ABU DHABI // The number of children in the UAE with type 1 diabetes has doubled since 2000, and the condition has been diagnosed in babies as young as 16 months.
Doctors say the increase has been particularly noticeable in the past five to eight years.
There has been a worldwide spike in diabetes but it is especially pronounced in this region. Health experts do not know why.
Theories include that diabetes may be brought on by viral infections during pregnancy and women in the Middle East are less knowledgeable about nutrition and medication while pregnant, and there may also be genetic and ethnic factors, said Dr Tareq Ali, a consultant in internal medicine and endocrinology at Al Noor Hospital in Abu Dhabi.
"Most children with type 1 diabetes, they have problems related to pregnancy, for example the babies who are born small," he said.
Possible related factors include pregnant women eating unhealthily or consuming pollutants, such as toxins, in food, as well as taking unnecessary medication, he said.
These factors may lead to the destruction of the baby's pancreas in the womb, and thus diabetes.
The high incidence in the UAE of type 2 diabetes, which is caused primarily by lifestyle factors such as obesity and lack of exercise, is well documented. The Diabetes 2012 Atlas Update puts the UAE 11th globally for the disease and fifth regionally, and nearly 20 per cent of the population has it.
There are no exact figures for children, but the Health Authority Abu Dhabi is compiling a diabetes registry that will list the number of children with both Type 1 and Type 2 forms of the disease.
Dr Asmara Deeb, a consultant and chief of paediatric endocrinology at Mafraq Hospital in Abu Dhabi, has also noticed an increase.
"It's a personal observation. There is no specific data," she said. "The age in which we are seeing it is much younger. The youngest we have seen it in is 16 months.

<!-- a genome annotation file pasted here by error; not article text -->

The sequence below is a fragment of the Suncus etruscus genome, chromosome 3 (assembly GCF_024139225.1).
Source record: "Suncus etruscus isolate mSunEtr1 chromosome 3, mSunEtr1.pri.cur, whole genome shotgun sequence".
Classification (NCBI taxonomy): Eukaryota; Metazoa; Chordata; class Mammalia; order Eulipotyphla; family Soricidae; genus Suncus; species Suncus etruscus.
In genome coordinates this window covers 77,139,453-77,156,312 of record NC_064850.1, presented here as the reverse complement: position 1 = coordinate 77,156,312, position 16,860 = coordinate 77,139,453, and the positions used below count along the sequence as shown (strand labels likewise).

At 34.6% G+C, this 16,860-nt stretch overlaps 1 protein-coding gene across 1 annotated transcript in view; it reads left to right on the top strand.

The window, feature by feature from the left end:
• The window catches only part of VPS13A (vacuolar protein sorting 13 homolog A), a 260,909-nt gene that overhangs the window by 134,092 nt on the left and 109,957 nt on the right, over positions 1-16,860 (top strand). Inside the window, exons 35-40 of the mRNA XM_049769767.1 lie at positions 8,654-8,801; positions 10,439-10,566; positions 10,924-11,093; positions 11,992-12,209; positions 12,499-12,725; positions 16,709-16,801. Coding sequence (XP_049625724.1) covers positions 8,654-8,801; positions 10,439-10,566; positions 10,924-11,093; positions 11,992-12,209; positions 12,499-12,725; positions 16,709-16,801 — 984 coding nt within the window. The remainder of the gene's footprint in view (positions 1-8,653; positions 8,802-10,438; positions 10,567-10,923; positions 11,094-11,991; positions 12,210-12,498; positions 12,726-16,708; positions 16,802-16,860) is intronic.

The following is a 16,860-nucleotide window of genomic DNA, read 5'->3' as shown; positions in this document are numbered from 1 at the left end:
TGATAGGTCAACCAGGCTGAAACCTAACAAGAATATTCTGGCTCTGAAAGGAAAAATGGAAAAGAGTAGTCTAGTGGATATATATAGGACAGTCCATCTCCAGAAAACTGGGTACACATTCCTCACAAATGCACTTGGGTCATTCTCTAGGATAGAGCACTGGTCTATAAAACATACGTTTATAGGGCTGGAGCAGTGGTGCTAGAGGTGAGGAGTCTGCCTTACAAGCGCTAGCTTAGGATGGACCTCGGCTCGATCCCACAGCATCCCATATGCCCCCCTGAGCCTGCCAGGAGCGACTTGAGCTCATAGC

"There are normally two peaks for when you see Type 1 diabetes - one is pre-school children and another one is teenage years, around puberty time, but now it's not peaking at certain ages, it's just common all over."
The increase is worrying, said Dr Deeb. "It is a chronic disease that is associated with short and long-term complications. Its management is complex and specialised centres are required for that."
Managing the condition in children can also be harder as it involves the whole family and schools, said Dr Deeb.
Type 1 diabetes is an autoimmune disease, which means people start producing antibodies which destroy the pancreas, resulting in a lack of insulin. Symptoms include frequent urination, fatigue, feeling sleepy and weight loss.
"Some people have a genetic predisposition to the disease but the exact cause is not yet confirmed. It is hypothesised that some allergens like viral infection or some foods like cow milk might trigger - but not cause - the immune destructive process," she said.
Dr Ahed Bisharat, a consultant paediatrician at Burjeel Hospital in Abu Dhabi, also says the condition is being diagnosed in more children.
"Within the past 10 or 15 years it has doubled, especially in the Gulf area. It's worrying because many other illnesses can occur because of this diabetes," he said.
Complications include a disease of the retina, which can lead to blindness, kidney problems, cardiac problems, vascular diseases and neurological illness
Dr Farhana bin Lootah , a specialist in internal medicine at Imperial College London Diabetes Centre in Abu Dhabi, said: "Type 1 diabetes is mostly diagnosed in young people and while the medical profession is able to explain the bodily process for the condition it has yet to discover what triggers the disease."
There is no data available to determine whether there has been an increase. "However, as a result of many factors we are definitely able to offer a diagnosis much earlier," Dr bin Lootah said.
"These factors include increased public health awareness of diabetes and its symptoms. As a result, parents are more alert as to what to look for and are responding by bringing their children in for check-ups. Thus, in turn we are more aware of children living with type 1 diabetes because they are coming in to see us much earlier."